The guidance come as health officials confirmed 6,339 additional positive cases of COVID-19 on Wednesday, marking the highest daily increase since the start of the pandemic. The statewide total is 281,852.
During a news conference on Tuesday, Health Secretary Dr. Rachel Levine said the IMHE at the University of Washington showed that Pennsylvania could run out of hospital ICU beds as soon as next month.
Among the new requirements: anyone who travels to Pennsylvania needs to have a negative COVID-19 test within 72 hours prior to entering the commonwealth. If for any reason a person does not want to get tested, or cannot get tested, they must quarantine for 14 days upon arrival. The new policies go into effect at 12:01 a.m., Friday, November 20.
As far as enforcement goes, Levine said the expectation is people will comply.
"We're not looking to take people to court, but I do have that authority and so we cannot check every car driving into Pennsylvania and we have no plans to check everyone coming off every airplane," Levine said.
According to Nate Wardle, a spokesperson for the state's health department, the order is enforceable as a disease control measure under the Disease Prevention and Control Law.
So how much power does the government have to enforce such restrictions ?
Villanova Law Professor Michael Moreland says government entities may hope people listen to the orders and they never have to act
"There are protections against reasonable searches in ones home. The government has the ability to enact fines against people or to break up gatherings, but both from the standpoint of just logistics of enforcing these measures, and the optics of busting open peoples doors at Thanksgiving dinner, I think for all those reasons this is left up to peoples own abilities to take the advice that's being given to them," he said.
A Philadelphia International Airport spokesperson told Action News in part: "PHL supports efforts to mitigate the spread of COVID-19 in the commonwealth. For those who must travel, the airport will remain operational, safe and accessible."
The spokesperson said at this moment, there are no additional mandates for screening from the FAA.
Health officials are also tightening mask-wearing requirements.
Levine said masks must be worn any time you are indoors with people outside your household, even if you can remain socially distant.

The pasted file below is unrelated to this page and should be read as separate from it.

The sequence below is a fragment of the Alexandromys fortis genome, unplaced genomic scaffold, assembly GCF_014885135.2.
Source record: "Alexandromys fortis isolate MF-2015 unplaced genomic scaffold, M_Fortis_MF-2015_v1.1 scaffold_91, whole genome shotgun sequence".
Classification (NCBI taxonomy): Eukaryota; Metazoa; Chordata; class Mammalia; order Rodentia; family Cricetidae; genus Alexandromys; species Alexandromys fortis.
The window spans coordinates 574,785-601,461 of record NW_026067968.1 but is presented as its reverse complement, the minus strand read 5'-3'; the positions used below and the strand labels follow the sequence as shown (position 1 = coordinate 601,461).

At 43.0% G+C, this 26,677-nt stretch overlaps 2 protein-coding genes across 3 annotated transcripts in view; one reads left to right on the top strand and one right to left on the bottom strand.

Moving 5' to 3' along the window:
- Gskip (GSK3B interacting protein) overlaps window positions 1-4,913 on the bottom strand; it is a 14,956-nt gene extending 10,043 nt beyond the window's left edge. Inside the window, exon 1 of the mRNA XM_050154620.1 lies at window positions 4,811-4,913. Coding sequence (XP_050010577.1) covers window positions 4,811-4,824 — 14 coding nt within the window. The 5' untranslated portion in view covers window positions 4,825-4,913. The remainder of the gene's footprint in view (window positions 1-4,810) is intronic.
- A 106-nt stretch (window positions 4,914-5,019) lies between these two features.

Masks must be worn in every indoor facility, including schools; gyms; doctor's offices; public transportation; anywhere food is transported, packaged or served.
Pennsylvania health officials are also calling on colleges and universities to implement a testing strategy to prevent outbreaks and a plan for when students return to campus after the holiday break.
Colleges and universities should have adequate capacity for isolation and quarantine and should be prepared to enforce violations of established policies such as mask wearing and physical distancing, Levine said.
Health officials say there are 2,737 individuals hospitalized with COVID-19. Of that number, 579 patients are in the intensive care unit.
According to the Action News Data Journalism team, the number of people hospitalized with COVID-19 in Pennsylvania is approaching the peak reported back in the spring.
Five of the 10 counties with the most hospitalized COVID patients in the state are in the Delaware Valley. The list includes: Philadelphia, Montgomery, Lehigh, Berks and Delaware counties.
"Hospitals should also be working now to move up elective procedures and prepare to reduce them if our health care system should become strained," Levine said.
Statewide percent positivity for the week of November 6 - November 12 stood at 9.6%.
PSAC cancels winter sports season
On Wednesday, the Pennsylvania State Athletic Conference announced it is canceling all regular season and championships for winter sports due to the pandemic.
The board made the decision to cancel fall sports last week, including football.
The PSAC did say it would reinstate a championship season for any sport that has six or more schools commit to participating.
Those schools wishing to compete must express their interest by the end of the workday Wednesday.
Low percentage of Pennsylvanians cooperating with COVID-19 tracing efforts, officials say
Officials said a startling trend has begun in Pennsylvania. As the number of COVID-19 cases continue to climb, the number of people cooperating with the state's efforts to contact trace has plummeted.